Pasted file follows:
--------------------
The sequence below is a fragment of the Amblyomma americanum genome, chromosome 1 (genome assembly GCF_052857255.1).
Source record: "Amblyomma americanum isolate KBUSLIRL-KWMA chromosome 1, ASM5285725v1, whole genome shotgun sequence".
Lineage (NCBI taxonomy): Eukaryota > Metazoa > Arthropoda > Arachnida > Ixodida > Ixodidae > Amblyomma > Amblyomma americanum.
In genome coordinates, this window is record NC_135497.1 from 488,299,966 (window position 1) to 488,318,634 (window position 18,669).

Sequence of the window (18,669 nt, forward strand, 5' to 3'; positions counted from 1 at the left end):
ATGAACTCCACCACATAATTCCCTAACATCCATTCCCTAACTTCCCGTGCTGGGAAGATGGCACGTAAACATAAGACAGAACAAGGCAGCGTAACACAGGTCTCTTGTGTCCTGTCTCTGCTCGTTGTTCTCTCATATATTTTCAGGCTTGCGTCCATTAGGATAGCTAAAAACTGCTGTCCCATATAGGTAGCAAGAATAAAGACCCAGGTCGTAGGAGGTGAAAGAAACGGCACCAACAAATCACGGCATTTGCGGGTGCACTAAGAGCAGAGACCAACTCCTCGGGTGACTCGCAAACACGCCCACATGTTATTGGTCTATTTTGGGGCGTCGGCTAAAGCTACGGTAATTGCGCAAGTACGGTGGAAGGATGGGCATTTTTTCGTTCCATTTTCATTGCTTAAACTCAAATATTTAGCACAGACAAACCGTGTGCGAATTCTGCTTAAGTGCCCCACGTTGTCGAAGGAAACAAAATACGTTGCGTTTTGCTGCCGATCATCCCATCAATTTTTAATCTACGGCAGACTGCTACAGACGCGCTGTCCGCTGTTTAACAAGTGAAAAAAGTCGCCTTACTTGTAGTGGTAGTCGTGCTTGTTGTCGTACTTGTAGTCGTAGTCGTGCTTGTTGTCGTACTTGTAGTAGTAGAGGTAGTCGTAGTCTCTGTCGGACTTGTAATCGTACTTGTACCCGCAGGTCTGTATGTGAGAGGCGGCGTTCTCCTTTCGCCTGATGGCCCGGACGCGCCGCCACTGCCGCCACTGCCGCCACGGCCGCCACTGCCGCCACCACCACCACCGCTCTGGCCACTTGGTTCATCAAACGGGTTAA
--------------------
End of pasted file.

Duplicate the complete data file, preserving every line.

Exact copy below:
The sequence below is a fragment of the Amblyomma americanum genome, chromosome 1 (genome assembly GCF_052857255.1).
Source record: "Amblyomma americanum isolate KBUSLIRL-KWMA chromosome 1, ASM5285725v1, whole genome shotgun sequence".
Lineage (NCBI taxonomy): Eukaryota > Metazoa > Arthropoda > Arachnida > Ixodida > Ixodidae > Amblyomma > Amblyomma americanum.
In genome coordinates, this window is record NC_135497.1 from 488,299,966 (window position 1) to 488,318,634 (window position 18,669).

Sequence of the window (18,669 nt, forward strand, 5' to 3'; positions counted from 1 at the left end):
ATGAACTCCACCACATAATTCCCTAACATCCATTCCCTAACTTCCCGTGCTGGGAAGATGGCACGTAAACATAAGACAGAACAAGGCAGCGTAACACAGGTCTCTTGTGTCCTGTCTCTGCTCGTTGTTCTCTCATATATTTTCAGGCTTGCGTCCATTAGGATAGCTAAAAACTGCTGTCCCATATAGGTAGCAAGAATAAAGACCCAGGTCGTAGGAGGTGAAAGAAACGGCACCAACAAATCACGGCATTTGCGGGTGCACTAAGAGCAGAGACCAACTCCTCGGGTGACTCGCAAACACGCCCACATGTTATTGGTCTATTTTGGGGCGTCGGCTAAAGCTACGGTAATTGCGCAAGTACGGTGGAAGGATGGGCATTTTTTCGTTCCATTTTCATTGCTTAAACTCAAATATTTAGCACAGACAAACCGTGTGCGAATTCTGCTTAAGTGCCCCACGTTGTCGAAGGAAACAAAATACGTTGCGTTTTGCTGCCGATCATCCCATCAATTTTTAATCTACGGCAGACTGCTACAGACGCGCTGTCCGCTGTTTAACAAGTGAAAAAAGTCGCCTTACTTGTAGTGGTAGTCGTGCTTGTTGTCGTACTTGTAGTCGTAGTCGTGCTTGTTGTCGTACTTGTAGTAGTAGAGGTAGTCGTAGTCTCTGTCGGACTTGTAATCGTACTTGTACCCGCAGGTCTGTATGTGAGAGGCGGCGTTCTCCTTTCGCCTGATGGCCCGGACGCGCCGCCACTGCCGCCACTGCCGCCACGGCCGCCACTGCCGCCACCACCACCACCGCTCTGGCCACTTGGTTCATCAAACGGGTTAA